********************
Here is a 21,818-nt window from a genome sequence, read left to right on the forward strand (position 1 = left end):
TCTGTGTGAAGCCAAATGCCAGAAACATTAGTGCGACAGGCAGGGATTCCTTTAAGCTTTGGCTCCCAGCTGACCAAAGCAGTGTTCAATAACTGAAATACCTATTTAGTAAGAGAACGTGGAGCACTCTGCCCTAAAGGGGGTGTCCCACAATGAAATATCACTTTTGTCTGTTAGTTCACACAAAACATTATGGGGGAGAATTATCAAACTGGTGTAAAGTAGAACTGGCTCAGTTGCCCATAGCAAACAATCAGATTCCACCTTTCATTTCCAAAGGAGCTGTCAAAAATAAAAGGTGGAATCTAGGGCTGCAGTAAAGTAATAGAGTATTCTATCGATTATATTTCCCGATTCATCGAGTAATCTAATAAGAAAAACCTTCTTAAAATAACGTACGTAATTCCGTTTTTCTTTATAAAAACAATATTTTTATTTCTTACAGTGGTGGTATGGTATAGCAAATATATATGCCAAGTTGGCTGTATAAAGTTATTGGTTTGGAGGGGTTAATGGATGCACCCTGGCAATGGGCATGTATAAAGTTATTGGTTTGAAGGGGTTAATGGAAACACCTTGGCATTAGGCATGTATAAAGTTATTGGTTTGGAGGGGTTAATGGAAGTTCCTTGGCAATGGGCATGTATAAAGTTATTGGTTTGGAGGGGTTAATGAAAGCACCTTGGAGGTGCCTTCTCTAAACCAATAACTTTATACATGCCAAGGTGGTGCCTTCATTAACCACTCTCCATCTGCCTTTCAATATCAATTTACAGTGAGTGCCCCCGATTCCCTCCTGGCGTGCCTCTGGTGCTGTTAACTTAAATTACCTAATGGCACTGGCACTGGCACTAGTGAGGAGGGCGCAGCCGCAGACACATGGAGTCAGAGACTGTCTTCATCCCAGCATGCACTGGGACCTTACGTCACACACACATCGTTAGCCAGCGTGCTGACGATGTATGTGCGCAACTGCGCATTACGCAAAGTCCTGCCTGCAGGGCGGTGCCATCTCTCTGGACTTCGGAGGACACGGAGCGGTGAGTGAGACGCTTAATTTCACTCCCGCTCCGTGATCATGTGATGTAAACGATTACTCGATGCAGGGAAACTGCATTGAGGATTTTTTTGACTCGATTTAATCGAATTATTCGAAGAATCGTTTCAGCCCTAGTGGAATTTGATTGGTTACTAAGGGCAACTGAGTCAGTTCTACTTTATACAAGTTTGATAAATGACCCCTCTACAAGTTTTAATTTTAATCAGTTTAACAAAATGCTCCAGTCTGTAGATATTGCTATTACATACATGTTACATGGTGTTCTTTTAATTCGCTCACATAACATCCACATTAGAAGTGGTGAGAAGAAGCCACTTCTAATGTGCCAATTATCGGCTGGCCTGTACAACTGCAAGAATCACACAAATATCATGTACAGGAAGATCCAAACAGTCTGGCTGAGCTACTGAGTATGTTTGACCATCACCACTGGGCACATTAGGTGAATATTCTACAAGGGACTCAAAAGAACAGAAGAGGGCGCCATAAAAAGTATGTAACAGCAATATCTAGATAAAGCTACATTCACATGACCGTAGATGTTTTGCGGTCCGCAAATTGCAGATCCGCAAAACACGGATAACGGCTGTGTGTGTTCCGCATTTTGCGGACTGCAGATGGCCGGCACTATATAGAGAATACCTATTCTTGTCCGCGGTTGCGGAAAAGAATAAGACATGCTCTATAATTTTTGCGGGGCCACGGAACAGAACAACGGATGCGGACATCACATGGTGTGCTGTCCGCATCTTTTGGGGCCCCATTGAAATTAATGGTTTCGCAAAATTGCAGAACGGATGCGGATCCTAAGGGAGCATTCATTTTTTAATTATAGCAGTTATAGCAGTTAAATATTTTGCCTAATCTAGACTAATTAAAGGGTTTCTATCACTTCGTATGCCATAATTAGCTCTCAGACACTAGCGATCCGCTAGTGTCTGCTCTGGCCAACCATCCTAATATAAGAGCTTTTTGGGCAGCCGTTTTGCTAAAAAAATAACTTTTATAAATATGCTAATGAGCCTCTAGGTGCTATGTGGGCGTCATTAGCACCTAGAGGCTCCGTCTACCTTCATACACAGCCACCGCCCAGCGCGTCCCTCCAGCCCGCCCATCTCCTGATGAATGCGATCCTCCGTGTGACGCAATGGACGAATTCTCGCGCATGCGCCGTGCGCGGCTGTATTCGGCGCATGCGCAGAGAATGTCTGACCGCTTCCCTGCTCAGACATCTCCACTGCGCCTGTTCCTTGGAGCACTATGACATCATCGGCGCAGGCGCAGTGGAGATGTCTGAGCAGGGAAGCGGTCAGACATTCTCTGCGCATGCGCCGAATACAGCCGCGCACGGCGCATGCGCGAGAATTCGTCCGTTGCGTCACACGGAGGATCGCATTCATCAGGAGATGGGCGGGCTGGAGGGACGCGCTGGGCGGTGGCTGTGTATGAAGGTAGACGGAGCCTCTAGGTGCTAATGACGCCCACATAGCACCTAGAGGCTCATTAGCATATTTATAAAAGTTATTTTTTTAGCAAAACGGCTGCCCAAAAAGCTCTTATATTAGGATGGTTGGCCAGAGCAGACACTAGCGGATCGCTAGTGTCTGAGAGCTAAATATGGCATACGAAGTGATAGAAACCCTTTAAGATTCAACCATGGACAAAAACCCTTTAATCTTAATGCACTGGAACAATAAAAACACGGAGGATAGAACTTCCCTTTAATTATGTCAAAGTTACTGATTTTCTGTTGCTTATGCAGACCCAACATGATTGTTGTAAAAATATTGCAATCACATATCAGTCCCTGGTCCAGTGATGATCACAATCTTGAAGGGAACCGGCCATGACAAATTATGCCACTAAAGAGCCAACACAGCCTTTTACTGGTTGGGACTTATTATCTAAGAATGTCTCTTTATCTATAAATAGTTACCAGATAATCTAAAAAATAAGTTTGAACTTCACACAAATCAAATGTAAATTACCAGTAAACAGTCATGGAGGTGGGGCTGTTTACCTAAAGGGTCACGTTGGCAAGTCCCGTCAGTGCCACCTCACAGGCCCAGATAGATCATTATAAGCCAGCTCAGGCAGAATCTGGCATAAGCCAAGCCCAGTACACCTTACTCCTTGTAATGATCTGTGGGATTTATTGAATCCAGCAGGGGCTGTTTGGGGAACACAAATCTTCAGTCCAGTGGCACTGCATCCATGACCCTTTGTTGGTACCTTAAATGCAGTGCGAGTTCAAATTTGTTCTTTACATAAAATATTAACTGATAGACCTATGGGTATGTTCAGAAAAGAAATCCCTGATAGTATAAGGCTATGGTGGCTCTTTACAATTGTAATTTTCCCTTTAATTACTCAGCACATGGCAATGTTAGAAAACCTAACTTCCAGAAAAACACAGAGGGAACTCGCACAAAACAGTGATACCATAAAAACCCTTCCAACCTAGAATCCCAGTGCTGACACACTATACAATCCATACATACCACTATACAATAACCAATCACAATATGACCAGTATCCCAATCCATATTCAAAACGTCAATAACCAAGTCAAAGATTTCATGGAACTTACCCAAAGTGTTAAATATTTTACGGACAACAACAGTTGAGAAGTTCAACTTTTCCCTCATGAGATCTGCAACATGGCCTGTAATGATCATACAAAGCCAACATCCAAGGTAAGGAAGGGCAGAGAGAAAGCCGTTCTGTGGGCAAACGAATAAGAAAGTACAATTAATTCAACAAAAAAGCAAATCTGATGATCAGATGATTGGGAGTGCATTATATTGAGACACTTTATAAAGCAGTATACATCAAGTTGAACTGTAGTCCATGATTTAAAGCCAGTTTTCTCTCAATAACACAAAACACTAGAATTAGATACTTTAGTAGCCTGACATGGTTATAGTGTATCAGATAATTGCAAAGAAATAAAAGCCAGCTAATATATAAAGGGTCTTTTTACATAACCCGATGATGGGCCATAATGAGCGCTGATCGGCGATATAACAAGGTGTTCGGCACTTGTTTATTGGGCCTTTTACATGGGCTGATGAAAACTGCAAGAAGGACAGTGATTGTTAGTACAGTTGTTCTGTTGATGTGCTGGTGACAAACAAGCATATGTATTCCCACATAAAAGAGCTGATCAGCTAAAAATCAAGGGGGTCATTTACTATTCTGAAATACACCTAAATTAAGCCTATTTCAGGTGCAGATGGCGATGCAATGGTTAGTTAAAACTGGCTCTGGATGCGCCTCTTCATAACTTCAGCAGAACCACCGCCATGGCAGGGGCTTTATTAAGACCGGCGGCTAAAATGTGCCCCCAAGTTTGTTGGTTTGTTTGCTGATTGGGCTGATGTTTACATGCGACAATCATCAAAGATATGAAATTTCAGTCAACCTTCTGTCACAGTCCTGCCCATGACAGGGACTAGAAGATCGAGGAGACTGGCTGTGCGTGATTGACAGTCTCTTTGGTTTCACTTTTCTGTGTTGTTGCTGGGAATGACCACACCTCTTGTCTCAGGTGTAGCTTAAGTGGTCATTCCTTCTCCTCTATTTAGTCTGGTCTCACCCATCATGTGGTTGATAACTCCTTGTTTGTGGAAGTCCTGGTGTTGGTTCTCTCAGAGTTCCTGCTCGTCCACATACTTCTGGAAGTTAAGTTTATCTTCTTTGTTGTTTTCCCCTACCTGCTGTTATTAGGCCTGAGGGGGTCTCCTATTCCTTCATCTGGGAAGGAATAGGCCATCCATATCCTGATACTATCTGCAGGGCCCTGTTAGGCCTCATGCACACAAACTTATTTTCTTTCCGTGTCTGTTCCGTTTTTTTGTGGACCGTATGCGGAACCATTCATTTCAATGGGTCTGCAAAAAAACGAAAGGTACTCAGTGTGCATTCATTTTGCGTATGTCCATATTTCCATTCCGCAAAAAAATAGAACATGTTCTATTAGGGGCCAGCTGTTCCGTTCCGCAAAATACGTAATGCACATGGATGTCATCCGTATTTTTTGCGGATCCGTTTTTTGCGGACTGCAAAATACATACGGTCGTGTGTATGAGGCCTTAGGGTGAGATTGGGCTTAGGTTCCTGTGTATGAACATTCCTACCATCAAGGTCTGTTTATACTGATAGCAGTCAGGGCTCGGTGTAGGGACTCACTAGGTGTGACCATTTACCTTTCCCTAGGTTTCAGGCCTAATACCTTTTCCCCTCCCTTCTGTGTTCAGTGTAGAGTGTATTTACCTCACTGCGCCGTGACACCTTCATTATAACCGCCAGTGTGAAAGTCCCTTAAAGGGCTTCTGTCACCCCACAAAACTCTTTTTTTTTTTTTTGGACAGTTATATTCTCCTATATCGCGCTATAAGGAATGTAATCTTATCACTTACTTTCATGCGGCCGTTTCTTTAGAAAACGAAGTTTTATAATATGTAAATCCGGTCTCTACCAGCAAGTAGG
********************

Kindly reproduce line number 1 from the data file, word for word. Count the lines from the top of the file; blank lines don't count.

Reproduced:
Here is a 21,818-nt window from a genome sequence, read left to right on the forward strand (position 1 = left end):